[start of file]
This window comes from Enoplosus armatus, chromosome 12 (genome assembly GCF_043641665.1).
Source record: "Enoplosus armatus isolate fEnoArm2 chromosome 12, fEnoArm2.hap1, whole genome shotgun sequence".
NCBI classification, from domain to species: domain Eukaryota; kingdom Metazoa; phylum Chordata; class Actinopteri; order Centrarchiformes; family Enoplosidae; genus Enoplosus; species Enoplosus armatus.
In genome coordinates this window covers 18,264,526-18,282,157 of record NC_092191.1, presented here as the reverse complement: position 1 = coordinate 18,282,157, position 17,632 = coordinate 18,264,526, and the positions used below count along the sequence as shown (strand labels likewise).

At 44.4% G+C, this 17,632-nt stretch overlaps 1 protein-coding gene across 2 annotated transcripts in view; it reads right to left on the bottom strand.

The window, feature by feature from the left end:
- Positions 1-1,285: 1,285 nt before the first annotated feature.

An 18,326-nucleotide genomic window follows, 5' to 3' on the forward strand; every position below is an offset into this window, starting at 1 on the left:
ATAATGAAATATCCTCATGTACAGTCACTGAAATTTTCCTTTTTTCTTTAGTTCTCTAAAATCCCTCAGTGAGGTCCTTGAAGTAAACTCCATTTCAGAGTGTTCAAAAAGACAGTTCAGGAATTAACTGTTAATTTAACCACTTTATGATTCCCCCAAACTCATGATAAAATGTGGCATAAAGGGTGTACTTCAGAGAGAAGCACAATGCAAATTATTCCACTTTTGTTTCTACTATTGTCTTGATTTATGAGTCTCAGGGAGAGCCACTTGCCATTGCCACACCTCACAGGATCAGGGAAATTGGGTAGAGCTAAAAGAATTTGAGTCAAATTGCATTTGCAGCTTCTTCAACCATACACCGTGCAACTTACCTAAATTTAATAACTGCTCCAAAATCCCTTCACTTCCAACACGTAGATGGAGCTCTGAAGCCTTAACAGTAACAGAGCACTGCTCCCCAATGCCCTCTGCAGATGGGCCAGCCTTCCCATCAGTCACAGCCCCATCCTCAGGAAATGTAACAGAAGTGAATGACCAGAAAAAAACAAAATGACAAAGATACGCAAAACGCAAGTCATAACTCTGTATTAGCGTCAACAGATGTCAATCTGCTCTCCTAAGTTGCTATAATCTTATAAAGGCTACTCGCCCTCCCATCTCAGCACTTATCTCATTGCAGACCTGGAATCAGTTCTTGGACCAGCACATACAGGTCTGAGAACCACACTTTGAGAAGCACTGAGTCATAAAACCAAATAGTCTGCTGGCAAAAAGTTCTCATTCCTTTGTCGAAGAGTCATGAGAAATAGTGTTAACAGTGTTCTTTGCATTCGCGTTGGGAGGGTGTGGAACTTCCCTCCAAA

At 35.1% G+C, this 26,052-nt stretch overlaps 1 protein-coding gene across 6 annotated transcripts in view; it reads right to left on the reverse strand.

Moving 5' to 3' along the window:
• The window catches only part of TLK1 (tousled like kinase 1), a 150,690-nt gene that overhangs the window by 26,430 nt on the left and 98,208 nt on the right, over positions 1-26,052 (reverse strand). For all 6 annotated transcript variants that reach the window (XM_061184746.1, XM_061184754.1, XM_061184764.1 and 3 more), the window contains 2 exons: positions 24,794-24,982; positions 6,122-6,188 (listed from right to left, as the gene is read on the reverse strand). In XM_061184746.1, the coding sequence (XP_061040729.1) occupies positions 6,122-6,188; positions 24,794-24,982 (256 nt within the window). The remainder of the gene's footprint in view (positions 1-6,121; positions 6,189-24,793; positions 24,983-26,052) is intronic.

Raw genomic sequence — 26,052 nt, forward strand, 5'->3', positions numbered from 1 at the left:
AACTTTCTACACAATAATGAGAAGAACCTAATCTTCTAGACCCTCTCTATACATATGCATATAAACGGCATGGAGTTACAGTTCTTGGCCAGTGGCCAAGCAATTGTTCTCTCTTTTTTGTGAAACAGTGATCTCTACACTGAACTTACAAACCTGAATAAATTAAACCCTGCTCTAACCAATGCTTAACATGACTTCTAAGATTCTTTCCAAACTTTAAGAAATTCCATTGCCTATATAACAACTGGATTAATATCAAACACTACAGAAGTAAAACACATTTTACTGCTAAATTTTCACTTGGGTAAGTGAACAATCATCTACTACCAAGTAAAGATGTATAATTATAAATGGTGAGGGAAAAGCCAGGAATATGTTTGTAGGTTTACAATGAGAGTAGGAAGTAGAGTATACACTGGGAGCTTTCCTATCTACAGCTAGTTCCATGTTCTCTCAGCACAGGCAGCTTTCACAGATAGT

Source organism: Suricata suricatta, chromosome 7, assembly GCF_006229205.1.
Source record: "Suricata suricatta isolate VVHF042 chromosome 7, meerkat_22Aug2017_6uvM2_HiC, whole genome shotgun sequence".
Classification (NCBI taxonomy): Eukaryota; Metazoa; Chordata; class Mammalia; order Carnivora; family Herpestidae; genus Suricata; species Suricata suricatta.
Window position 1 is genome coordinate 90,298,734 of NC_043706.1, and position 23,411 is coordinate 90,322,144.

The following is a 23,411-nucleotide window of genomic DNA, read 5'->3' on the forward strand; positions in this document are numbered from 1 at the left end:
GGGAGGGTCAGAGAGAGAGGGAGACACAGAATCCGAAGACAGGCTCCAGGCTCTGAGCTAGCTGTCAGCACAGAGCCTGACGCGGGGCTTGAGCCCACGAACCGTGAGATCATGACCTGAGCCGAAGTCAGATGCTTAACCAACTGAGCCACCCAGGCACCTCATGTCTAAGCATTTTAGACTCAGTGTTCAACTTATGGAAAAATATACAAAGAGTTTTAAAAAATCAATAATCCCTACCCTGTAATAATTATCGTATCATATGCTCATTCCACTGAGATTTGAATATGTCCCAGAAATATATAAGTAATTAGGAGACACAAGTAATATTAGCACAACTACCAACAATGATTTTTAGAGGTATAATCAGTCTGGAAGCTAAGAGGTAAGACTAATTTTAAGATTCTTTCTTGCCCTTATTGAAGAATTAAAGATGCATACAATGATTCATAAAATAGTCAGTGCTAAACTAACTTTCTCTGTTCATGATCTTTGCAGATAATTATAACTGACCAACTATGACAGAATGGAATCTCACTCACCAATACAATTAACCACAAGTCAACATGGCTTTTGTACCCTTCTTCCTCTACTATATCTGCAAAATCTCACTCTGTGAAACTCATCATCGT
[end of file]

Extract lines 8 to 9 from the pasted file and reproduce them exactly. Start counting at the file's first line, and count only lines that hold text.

An 18,326-nucleotide genomic window follows, 5' to 3' on the forward strand; every position below is an offset into this window, starting at 1 on the left:
ATAATGAAATATCCTCATGTACAGTCACTGAAATTTTCCTTTTTTCTTTAGTTCTCTAAAATCCCTCAGTGAGGTCCTTGAAGTAAACTCCATTTCAGAGTGTTCAAAAAGACAGTTCAGGAATTAACTGTTAATTTAACCACTTTATGATTCCCCCAAACTCATGATAAAATGTGGCATAAAGGGTGTACTTCAGAGAGAAGCACAATGCAAATTATTCCACTTTTGTTTCTACTATTGTCTTGATTTATGAGTCTCAGGGAGAGCCACTTGCCATTGCCACACCTCACAGGATCAGGGAAATTGGGTAGAGCTAAAAGAATTTGAGTCAAATTGCATTTGCAGCTTCTTCAACCATACACCGTGCAACTTACCTAAATTTAATAACTGCTCCAAAATCCCTTCACTTCCAACACGTAGATGGAGCTCTGAAGCCTTAACAGTAACAGAGCACTGCTCCCCAATGCCCTCTGCAGATGGGCCAGCCTTCCCATCAGTCACAGCCCCATCCTCAGGAAATGTAACAGAAGTGAATGACCAGAAAAAAACAAAATGACAAAGATACGCAAAACGCAAGTCATAACTCTGTATTAGCGTCAACAGATGTCAATCTGCTCTCCTAAGTTGCTATAATCTTATAAAGGCTACTCGCCCTCCCATCTCAGCACTTATCTCATTGCAGACCTGGAATCAGTTCTTGGACCAGCACATACAGGTCTGAGAACCACACTTTGAGAAGCACTGAGTCATAAAACCAAATAGTCTGCTGGCAAAAAGTTCTCATTCCTTTGTCGAAGAGTCATGAGAAATAGTGTTAACAGTGTTCTTTGCATTCGCGTTGGGAGGGTGTGGAACTTCCCTCCAAA